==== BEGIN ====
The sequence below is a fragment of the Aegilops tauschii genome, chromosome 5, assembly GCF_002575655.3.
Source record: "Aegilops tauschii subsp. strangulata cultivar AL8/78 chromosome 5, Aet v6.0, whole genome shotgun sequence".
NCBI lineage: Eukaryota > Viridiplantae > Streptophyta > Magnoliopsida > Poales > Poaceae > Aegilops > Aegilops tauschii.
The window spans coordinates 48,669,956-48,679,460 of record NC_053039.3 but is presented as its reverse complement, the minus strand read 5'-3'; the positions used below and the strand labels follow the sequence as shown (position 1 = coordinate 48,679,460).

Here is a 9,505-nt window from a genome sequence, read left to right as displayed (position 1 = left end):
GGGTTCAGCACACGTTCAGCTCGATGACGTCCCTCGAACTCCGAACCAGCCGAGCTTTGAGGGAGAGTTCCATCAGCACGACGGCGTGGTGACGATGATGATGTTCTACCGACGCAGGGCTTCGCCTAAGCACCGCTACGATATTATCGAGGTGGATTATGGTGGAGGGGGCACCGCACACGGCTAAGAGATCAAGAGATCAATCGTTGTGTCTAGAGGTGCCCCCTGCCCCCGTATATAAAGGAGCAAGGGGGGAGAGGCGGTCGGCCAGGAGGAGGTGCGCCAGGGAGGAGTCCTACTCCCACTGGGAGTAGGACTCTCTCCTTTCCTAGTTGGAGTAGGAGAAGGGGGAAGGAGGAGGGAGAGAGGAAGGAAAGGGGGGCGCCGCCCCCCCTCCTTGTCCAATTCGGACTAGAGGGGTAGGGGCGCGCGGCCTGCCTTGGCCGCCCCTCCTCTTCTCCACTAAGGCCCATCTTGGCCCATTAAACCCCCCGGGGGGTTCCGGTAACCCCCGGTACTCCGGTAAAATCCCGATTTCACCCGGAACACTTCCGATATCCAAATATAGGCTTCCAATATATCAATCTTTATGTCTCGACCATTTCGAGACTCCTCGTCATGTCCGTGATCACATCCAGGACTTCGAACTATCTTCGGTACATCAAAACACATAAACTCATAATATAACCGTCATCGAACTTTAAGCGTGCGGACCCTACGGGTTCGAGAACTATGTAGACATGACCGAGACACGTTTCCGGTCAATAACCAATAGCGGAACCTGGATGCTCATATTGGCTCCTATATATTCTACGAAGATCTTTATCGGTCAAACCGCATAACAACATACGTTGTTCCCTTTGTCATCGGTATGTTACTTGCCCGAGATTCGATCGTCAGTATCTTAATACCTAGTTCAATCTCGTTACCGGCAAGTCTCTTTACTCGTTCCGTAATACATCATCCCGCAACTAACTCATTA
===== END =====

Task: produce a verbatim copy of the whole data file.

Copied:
The sequence below is a fragment of the Aegilops tauschii genome, chromosome 5, assembly GCF_002575655.3.
Source record: "Aegilops tauschii subsp. strangulata cultivar AL8/78 chromosome 5, Aet v6.0, whole genome shotgun sequence".
NCBI lineage: Eukaryota > Viridiplantae > Streptophyta > Magnoliopsida > Poales > Poaceae > Aegilops > Aegilops tauschii.
The window spans coordinates 48,669,956-48,679,460 of record NC_053039.3 but is presented as its reverse complement, the minus strand read 5'-3'; the positions used below and the strand labels follow the sequence as shown (position 1 = coordinate 48,679,460).

Here is a 9,505-nt window from a genome sequence, read left to right as displayed (position 1 = left end):
GGGTTCAGCACACGTTCAGCTCGATGACGTCCCTCGAACTCCGAACCAGCCGAGCTTTGAGGGAGAGTTCCATCAGCACGACGGCGTGGTGACGATGATGATGTTCTACCGACGCAGGGCTTCGCCTAAGCACCGCTACGATATTATCGAGGTGGATTATGGTGGAGGGGGCACCGCACACGGCTAAGAGATCAAGAGATCAATCGTTGTGTCTAGAGGTGCCCCCTGCCCCCGTATATAAAGGAGCAAGGGGGGAGAGGCGGTCGGCCAGGAGGAGGTGCGCCAGGGAGGAGTCCTACTCCCACTGGGAGTAGGACTCTCTCCTTTCCTAGTTGGAGTAGGAGAAGGGGGAAGGAGGAGGGAGAGAGGAAGGAAAGGGGGGCGCCGCCCCCCCTCCTTGTCCAATTCGGACTAGAGGGGTAGGGGCGCGCGGCCTGCCTTGGCCGCCCCTCCTCTTCTCCACTAAGGCCCATCTTGGCCCATTAAACCCCCCGGGGGGTTCCGGTAACCCCCGGTACTCCGGTAAAATCCCGATTTCACCCGGAACACTTCCGATATCCAAATATAGGCTTCCAATATATCAATCTTTATGTCTCGACCATTTCGAGACTCCTCGTCATGTCCGTGATCACATCCAGGACTTCGAACTATCTTCGGTACATCAAAACACATAAACTCATAATATAACCGTCATCGAACTTTAAGCGTGCGGACCCTACGGGTTCGAGAACTATGTAGACATGACCGAGACACGTTTCCGGTCAATAACCAATAGCGGAACCTGGATGCTCATATTGGCTCCTATATATTCTACGAAGATCTTTATCGGTCAAACCGCATAACAACATACGTTGTTCCCTTTGTCATCGGTATGTTACTTGCCCGAGATTCGATCGTCAGTATCTTAATACCTAGTTCAATCTCGTTACCGGCAAGTCTCTTTACTCGTTCCGTAATACATCATCCCGCAACTAACTCATTA